Parade with Santa sparks smiles at Carson City children’s home
The joy and excitement from the residents’ faces at the Eagle Valley Children’s Home lit up the night Sunday as bright as the lights from the motorcade coming to visit them.
Santa Claus made a stop at the home atop Big Daddy’s Bikes and Brews vintage fire engine as it took the lead in the procession. Other vehicles, driven by parents and relatives, Carson City Sheriff Ken Furlong and some of his deputies and other supporters, delivered great smiles to Eagle Valley’s children and adults. They then stopped to help Santa deliver gifts to each of them – personalized making everyone’s Christmas more memorable even while COVID-19’s keeping families apart for now.
“It’s incredible, I can’t believe I’m a part of this,” Santa Claus said. “This whole part of the world is such a special place. Every year, my reindeer come to Northern Nevada for a little stretch of the legs before the big night, so I follow them along and I try to get involved in the community as best as I can, and this is probably the best opportunity I’ve had so far.”
Parents of the clients at Eagle Valley Children’s Home, a medical care facility housing children and adults with intellectual and developmental disabilities, haven’t been able to visit their children in the program since March due to the pandemic.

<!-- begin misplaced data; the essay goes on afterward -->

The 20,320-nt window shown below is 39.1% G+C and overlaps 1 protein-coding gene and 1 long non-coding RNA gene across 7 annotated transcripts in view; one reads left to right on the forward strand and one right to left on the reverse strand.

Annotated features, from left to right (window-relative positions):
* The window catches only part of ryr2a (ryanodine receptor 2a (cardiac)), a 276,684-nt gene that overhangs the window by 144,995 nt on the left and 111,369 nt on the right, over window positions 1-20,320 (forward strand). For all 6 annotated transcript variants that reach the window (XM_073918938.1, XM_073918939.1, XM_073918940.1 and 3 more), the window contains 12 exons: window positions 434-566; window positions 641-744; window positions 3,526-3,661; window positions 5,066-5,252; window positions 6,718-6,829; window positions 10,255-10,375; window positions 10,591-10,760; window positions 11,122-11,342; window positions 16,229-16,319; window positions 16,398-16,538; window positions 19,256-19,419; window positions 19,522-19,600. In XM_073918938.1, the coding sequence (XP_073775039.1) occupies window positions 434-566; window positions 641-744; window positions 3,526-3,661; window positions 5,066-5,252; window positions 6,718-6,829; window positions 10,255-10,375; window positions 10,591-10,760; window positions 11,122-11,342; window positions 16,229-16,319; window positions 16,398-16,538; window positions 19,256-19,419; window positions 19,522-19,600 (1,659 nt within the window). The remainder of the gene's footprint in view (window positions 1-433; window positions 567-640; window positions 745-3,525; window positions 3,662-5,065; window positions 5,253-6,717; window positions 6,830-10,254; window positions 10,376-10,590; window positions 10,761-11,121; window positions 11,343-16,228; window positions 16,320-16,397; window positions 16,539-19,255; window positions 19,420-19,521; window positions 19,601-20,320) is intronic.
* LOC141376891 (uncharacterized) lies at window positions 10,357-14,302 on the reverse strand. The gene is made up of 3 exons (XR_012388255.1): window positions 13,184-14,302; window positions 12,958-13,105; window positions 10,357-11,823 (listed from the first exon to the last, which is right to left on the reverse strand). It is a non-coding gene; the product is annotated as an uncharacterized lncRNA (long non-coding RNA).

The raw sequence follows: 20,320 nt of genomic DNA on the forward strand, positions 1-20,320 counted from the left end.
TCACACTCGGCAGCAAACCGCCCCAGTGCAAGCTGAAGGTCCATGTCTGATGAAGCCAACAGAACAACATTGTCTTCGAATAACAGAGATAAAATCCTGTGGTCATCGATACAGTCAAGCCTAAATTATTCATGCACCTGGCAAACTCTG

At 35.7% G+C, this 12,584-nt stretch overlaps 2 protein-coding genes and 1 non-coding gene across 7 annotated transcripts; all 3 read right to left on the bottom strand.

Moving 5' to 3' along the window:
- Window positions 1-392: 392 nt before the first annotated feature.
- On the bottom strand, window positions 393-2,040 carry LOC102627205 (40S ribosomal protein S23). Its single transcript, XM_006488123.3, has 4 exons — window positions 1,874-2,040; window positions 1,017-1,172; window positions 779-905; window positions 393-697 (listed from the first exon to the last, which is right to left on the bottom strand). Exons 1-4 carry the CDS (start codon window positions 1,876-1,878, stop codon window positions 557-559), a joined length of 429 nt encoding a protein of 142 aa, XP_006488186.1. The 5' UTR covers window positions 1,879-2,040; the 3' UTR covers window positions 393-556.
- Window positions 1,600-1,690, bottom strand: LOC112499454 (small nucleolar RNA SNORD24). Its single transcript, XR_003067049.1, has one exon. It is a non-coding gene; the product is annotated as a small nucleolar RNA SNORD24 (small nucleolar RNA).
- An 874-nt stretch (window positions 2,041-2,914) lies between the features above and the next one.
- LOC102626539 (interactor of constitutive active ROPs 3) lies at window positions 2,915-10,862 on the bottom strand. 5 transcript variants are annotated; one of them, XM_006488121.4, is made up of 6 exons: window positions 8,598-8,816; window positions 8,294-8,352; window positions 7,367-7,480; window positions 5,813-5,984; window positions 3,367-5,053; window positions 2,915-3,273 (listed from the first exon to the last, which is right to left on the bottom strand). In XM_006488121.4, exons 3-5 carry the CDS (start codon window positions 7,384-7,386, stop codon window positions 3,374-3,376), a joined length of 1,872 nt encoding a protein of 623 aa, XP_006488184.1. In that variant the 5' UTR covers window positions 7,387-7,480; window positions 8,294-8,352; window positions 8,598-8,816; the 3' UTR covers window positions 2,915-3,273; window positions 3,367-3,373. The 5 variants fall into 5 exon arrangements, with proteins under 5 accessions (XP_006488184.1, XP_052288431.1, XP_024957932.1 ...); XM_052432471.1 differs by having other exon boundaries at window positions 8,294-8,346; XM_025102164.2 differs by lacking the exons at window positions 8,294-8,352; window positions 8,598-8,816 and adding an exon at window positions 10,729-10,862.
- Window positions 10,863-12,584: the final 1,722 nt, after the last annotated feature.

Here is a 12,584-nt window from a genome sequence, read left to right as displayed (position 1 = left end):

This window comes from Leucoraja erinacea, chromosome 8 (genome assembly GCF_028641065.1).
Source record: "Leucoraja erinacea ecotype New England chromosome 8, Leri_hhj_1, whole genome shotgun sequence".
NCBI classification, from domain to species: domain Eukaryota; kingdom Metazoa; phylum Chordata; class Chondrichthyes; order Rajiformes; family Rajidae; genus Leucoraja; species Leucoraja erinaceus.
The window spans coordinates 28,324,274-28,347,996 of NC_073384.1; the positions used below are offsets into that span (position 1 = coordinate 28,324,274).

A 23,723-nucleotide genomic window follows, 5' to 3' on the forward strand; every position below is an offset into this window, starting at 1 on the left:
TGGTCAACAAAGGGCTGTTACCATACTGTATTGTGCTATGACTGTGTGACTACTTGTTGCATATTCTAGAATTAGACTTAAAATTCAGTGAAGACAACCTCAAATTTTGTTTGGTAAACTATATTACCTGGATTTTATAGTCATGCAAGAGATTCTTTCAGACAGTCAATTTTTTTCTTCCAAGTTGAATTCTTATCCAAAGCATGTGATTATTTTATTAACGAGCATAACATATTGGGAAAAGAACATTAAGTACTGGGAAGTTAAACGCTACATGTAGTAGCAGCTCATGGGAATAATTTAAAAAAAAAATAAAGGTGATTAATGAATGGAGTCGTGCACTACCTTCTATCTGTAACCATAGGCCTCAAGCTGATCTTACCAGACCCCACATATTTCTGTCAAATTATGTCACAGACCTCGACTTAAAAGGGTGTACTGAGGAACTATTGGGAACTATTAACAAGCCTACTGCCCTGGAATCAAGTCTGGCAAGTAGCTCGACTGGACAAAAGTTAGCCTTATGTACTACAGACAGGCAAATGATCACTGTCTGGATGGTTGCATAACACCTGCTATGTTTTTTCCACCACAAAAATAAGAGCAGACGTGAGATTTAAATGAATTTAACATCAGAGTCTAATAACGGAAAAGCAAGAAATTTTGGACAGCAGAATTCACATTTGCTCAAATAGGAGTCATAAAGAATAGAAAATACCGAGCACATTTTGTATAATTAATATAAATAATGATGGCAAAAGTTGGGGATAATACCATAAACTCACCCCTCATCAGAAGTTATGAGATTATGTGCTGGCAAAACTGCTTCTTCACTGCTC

“I thought it was perfect, especially now since we can’t really be with our children,” Jeannie Sena, organizer of the motorcade and mother of a client, said Monday. “The staff – they’re an extension of us, they’re an extension of my family. They’re taking care of (my son) 24/7, and I can’t really visit him.”
Big Daddy’s Bikes, Ski & Board owner Keith Hart, opening the brew side of his business last year in the Carson Valley, said he was thrilled to be a part of Sunday’s event. His shop has been trying to overcome the “COVID Grinch” this holiday season by assisting at special events as requested, adding the community response to his efforts to bring beer deliveries and holiday cheer with his truck has been “fantastic.”
“We decided that we’d do something a little different and bring Christmas to the people that can’t get out,” he said. “Everybody thinks it’s the coolest thing. The people are amazing and the kids are even more amazing.”
Furlong rode in his truck along with two other patrol vehicles, all flashing their lights in the procession and adding to the excitement as they drove in the roundabout.